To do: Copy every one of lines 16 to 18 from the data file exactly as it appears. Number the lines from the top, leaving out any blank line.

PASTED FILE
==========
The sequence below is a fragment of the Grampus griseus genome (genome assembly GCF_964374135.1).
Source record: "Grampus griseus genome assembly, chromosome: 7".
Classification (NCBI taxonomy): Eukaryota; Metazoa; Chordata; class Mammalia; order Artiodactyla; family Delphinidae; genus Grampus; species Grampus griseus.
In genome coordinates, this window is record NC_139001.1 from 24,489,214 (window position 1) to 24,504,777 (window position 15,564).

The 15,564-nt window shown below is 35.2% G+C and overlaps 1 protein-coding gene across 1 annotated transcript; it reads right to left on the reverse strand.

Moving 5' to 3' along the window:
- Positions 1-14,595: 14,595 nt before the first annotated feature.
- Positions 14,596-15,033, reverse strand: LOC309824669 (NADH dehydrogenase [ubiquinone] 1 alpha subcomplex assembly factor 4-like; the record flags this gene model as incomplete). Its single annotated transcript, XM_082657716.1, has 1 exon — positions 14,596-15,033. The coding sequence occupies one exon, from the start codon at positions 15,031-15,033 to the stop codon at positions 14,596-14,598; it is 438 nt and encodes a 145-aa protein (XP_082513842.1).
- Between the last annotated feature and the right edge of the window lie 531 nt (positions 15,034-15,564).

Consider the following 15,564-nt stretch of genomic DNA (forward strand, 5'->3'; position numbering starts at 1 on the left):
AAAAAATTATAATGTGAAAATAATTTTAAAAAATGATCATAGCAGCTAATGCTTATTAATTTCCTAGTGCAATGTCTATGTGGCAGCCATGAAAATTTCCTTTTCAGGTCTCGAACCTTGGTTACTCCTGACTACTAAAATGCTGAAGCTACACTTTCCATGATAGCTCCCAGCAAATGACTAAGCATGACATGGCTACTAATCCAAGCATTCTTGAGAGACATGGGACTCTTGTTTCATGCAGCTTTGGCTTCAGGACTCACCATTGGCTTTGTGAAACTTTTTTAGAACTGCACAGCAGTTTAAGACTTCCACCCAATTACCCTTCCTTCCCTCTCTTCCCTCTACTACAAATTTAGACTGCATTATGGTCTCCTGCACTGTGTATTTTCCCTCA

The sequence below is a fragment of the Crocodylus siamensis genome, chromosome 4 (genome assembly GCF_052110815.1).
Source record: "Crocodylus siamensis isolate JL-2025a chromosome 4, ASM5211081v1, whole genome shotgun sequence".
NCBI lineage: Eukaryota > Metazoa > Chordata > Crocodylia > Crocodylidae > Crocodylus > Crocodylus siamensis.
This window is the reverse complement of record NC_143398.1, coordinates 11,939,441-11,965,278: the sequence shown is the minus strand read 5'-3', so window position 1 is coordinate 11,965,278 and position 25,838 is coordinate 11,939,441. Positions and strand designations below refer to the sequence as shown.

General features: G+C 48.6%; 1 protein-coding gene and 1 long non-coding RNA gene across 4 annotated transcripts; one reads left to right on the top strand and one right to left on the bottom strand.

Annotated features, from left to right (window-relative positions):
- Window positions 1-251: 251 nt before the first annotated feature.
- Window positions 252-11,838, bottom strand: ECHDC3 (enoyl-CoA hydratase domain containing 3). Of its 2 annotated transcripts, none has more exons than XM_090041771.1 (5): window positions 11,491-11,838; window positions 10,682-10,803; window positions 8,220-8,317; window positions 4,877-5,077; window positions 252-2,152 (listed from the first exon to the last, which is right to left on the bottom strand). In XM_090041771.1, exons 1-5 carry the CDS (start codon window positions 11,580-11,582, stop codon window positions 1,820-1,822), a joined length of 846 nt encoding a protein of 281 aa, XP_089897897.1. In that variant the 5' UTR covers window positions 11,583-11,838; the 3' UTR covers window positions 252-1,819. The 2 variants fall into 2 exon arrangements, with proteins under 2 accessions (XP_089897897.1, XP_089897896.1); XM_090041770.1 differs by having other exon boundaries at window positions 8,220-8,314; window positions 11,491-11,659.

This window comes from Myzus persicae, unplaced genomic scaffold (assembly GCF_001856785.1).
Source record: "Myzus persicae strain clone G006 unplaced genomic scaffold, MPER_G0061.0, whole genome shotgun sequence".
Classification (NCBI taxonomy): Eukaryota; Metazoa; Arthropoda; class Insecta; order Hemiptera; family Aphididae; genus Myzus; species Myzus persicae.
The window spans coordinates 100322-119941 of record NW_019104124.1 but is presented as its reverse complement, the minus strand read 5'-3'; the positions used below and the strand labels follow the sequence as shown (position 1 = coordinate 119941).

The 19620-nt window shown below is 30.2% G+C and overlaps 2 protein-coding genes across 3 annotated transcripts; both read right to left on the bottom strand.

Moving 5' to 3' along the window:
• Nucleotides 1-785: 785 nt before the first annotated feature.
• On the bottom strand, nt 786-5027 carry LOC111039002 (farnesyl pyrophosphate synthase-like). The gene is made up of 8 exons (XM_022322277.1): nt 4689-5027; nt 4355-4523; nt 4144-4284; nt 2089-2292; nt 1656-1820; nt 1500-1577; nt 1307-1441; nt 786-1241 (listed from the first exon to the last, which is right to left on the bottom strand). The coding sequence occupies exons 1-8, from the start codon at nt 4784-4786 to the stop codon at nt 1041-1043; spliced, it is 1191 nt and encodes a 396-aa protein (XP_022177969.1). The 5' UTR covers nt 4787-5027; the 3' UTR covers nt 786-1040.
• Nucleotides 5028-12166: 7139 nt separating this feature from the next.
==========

General features: G+C 48.6%; 1 protein-coding gene and 1 long non-coding RNA gene across 4 annotated transcripts; one reads left to right on the top strand and one right to left on the bottom strand.

Annotated features, from left to right (window-relative positions):
- Window positions 1-251: 251 nt before the first annotated feature.